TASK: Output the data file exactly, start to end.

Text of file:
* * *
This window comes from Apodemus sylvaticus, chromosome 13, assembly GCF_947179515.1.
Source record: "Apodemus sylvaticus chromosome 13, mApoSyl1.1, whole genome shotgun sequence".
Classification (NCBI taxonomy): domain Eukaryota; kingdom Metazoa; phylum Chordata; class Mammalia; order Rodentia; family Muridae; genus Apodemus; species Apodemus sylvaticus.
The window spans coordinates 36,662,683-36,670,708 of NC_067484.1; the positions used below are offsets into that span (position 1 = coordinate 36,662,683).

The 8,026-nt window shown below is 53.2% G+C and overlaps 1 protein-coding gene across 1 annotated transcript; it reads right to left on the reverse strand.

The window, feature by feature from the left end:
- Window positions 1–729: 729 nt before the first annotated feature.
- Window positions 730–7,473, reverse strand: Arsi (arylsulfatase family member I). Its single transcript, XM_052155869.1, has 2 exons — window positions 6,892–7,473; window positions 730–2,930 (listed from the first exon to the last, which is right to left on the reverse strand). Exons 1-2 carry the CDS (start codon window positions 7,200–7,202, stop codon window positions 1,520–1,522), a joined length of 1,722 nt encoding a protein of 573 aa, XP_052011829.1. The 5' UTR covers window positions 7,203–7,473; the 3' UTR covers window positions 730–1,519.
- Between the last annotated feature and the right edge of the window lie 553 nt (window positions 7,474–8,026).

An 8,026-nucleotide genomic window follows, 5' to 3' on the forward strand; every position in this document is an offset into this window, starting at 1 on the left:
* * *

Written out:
This window comes from Apodemus sylvaticus, chromosome 13, assembly GCF_947179515.1.
Source record: "Apodemus sylvaticus chromosome 13, mApoSyl1.1, whole genome shotgun sequence".
Classification (NCBI taxonomy): domain Eukaryota; kingdom Metazoa; phylum Chordata; class Mammalia; order Rodentia; family Muridae; genus Apodemus; species Apodemus sylvaticus.
The window spans coordinates 36,662,683-36,670,708 of NC_067484.1; the positions used below are offsets into that span (position 1 = coordinate 36,662,683).

The 8,026-nt window shown below is 53.2% G+C and overlaps 1 protein-coding gene across 1 annotated transcript; it reads right to left on the reverse strand.

The window, feature by feature from the left end:
- Window positions 1–729: 729 nt before the first annotated feature.
- Window positions 730–7,473, reverse strand: Arsi (arylsulfatase family member I). Its single transcript, XM_052155869.1, has 2 exons — window positions 6,892–7,473; window positions 730–2,930 (listed from the first exon to the last, which is right to left on the reverse strand). Exons 1-2 carry the CDS (start codon window positions 7,200–7,202, stop codon window positions 1,520–1,522), a joined length of 1,722 nt encoding a protein of 573 aa, XP_052011829.1. The 5' UTR covers window positions 7,203–7,473; the 3' UTR covers window positions 730–1,519.
- Between the last annotated feature and the right edge of the window lie 553 nt (window positions 7,474–8,026).

An 8,026-nucleotide genomic window follows, 5' to 3' on the forward strand; every position in this document is an offset into this window, starting at 1 on the left: